On International Day of Persons with Disabilities (3 December) the Government announced that it will be recruiting a new countryside and heritage disability champion to help tackle the issues disabled people face as consumers.
The champion will use their influential status as a leader in the sector to challenge the assumption that disabled people cannot access the outdoors or old buildings.
The Equality and Human Rights Commission found that disabled people are almost ten times* as likely to report being limited in taking part in leisure activities compared to non-disabled people.
The new champion will join the existing 14 champions who are already driving improvements to the accessibility of services and facilities in a range of sectors, including banking, music and tourism.
Minister for Disabled People Health and Work Sarah Newton said:
“There are nearly 14 million disabled people living in the UK, and our world-leading heritage sector must ensure it is capitalising on the spending power of their households – the Purple Pound – worth £249 billion every year.
“Getting out into the countryside is an experience that many of us take for granted, but for disabled people it can often be much more difficult to access nature. Our new champion will play an important role in ensuring everyone can enjoy the outstanding natural beauty our country has to offer.”
The existing champions have already made significant progress in breaking down the barriers faced by disabled consumers.
For example, the music champion Suzanne Bull has launched a new industry taskforce aimed at improving the experience for deaf and disabled customers when booking tickets for live music events.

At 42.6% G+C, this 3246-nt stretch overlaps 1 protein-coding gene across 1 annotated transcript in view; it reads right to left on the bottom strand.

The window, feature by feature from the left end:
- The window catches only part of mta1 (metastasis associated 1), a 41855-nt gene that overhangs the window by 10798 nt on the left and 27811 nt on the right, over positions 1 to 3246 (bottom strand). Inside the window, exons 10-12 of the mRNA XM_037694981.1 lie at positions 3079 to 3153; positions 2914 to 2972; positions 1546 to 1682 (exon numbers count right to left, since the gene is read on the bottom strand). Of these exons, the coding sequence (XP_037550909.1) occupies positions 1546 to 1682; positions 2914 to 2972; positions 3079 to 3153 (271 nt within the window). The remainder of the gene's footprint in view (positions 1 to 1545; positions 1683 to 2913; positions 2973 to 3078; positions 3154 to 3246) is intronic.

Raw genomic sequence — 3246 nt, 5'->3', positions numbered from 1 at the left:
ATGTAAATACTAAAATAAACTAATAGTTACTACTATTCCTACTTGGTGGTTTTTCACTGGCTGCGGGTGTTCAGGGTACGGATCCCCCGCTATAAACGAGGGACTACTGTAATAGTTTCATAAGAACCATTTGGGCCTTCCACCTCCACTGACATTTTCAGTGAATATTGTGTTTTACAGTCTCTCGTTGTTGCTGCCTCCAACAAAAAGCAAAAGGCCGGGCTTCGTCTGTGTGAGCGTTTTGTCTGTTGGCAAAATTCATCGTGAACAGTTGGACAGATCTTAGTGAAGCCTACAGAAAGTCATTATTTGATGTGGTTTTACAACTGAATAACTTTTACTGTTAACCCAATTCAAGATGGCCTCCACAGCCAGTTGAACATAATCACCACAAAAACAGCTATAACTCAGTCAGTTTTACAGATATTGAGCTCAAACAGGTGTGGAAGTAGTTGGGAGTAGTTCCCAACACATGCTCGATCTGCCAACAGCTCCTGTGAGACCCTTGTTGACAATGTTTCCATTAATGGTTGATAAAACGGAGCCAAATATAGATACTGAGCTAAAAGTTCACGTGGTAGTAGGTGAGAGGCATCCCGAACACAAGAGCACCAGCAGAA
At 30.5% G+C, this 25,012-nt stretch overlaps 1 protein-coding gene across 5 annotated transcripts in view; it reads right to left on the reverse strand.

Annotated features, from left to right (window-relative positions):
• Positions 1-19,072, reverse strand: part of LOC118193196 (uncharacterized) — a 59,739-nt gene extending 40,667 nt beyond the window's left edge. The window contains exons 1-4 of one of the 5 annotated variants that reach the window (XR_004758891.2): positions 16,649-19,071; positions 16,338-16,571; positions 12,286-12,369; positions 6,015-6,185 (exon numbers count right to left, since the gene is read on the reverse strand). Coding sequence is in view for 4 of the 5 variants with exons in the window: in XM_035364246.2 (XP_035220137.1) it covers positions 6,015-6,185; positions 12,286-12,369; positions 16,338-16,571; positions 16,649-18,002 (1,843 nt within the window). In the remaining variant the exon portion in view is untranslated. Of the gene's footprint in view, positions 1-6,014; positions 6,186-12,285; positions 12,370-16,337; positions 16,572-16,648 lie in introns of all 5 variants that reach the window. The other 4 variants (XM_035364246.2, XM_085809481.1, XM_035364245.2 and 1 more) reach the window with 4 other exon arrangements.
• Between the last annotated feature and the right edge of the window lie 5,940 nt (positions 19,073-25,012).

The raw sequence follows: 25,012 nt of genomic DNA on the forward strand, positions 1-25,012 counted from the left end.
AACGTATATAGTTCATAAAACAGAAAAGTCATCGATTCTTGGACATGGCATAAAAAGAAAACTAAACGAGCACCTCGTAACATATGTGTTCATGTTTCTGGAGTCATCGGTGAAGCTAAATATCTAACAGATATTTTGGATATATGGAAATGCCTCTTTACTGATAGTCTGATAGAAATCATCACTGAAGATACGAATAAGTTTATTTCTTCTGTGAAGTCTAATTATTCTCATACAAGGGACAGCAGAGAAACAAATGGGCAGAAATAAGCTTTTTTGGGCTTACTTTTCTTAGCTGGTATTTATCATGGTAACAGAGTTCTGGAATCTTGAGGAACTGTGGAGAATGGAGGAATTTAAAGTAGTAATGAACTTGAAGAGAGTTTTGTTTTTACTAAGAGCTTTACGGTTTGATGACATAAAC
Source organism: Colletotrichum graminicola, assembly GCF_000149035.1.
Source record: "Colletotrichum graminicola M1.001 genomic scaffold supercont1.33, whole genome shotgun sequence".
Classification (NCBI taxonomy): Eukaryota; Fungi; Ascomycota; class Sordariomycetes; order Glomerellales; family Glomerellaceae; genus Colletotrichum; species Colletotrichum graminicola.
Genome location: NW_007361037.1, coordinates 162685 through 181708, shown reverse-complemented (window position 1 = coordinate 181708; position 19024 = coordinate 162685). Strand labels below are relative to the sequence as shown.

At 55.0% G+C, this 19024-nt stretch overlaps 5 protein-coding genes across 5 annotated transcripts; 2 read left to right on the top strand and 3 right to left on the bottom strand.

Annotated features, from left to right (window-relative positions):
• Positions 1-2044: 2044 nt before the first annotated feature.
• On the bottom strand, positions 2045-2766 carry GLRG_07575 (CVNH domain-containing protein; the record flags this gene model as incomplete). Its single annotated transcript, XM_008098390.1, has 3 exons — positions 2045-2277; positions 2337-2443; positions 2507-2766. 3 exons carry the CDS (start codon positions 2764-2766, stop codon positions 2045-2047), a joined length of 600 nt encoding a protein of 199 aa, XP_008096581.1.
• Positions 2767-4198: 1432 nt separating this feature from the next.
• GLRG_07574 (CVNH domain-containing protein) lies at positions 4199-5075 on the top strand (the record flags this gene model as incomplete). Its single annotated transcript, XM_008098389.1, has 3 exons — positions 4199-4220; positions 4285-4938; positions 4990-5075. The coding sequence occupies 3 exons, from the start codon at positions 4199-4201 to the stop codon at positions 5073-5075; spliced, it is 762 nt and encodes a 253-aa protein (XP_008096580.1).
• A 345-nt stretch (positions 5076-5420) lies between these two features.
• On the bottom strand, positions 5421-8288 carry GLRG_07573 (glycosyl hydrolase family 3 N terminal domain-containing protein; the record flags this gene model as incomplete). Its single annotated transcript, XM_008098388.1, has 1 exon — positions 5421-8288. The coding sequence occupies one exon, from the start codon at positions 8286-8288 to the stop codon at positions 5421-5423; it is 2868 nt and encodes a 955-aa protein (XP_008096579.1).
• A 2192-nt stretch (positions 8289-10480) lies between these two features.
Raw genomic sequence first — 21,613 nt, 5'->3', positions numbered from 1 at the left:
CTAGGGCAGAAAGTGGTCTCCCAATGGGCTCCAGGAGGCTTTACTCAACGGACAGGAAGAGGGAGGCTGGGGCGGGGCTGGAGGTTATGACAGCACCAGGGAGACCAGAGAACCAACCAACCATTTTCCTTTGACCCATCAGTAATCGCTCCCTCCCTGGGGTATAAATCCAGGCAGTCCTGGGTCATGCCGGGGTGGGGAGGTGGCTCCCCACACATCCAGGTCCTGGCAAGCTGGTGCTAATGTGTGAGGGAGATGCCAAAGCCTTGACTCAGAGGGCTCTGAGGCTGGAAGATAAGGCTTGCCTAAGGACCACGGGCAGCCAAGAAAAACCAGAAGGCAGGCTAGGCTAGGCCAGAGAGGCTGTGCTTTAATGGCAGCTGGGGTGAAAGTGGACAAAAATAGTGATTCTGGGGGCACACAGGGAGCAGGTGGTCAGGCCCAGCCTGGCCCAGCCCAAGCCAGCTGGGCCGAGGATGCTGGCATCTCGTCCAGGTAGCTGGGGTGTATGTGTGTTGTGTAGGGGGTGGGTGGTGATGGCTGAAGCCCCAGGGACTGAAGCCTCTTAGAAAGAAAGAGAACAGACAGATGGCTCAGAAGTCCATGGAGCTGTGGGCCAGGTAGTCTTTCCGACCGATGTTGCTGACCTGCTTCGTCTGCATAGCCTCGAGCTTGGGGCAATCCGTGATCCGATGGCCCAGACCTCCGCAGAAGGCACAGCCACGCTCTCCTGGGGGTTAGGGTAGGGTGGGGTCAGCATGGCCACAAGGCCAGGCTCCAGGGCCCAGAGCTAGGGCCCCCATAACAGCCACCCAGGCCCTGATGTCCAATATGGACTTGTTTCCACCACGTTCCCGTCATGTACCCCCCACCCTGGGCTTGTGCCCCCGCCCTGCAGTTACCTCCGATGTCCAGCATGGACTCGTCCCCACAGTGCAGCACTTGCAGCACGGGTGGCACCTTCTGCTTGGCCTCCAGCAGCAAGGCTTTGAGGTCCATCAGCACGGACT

Johnny Timpson is the disability champion for the insurance industry and Industry Affairs Manager at Scottish Widows. Johnny Timpson is bringing together representatives from the insurance industry, regulatory bodies and charities for the first time to look at how to make the industry more transparent and inclusive.
Insurance Champion Johnny Timpson said:
“Walking the talk on diversity is essential for the insurance sector, and my champion role enables me to work with the industry to improve access to affordable insurance for disabled consumers.
“Becoming a champion has allowed me to bring key players to the table to agree on a clear set of actions for making the insurance industry more inclusive.”
The disability champions are just one of the ways the Government is ensuring that disabled people can participate fully in society. A whole range of support is on offer to support those disabled people who want to work to find a job that is right for them.